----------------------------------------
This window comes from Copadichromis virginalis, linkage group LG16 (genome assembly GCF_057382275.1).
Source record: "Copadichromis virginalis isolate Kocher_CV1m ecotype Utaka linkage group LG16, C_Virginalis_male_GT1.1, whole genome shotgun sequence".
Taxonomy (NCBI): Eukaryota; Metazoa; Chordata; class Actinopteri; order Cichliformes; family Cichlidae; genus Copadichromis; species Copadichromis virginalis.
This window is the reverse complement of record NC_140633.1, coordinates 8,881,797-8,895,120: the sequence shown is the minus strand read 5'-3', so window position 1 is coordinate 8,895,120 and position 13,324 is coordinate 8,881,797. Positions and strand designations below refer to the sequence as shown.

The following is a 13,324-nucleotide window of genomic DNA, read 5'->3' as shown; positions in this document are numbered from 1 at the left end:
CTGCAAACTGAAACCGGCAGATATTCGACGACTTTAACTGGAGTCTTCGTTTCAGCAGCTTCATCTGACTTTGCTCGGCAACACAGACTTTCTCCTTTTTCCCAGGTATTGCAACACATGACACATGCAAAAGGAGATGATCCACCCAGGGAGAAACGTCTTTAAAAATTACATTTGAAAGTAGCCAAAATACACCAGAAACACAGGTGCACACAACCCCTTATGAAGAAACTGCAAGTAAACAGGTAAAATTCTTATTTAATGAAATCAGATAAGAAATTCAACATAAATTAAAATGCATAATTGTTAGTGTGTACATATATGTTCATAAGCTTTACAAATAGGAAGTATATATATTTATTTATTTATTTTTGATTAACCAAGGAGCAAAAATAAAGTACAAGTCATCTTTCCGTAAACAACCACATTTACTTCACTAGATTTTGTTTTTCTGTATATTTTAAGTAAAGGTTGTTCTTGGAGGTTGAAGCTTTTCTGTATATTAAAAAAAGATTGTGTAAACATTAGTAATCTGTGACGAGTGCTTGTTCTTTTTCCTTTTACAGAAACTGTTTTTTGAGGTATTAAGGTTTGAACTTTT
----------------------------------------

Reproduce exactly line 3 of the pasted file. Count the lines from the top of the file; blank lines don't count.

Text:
Taxonomy (NCBI): Eukaryota; Metazoa; Chordata; class Actinopteri; order Cichliformes; family Cichlidae; genus Copadichromis; species Copadichromis virginalis.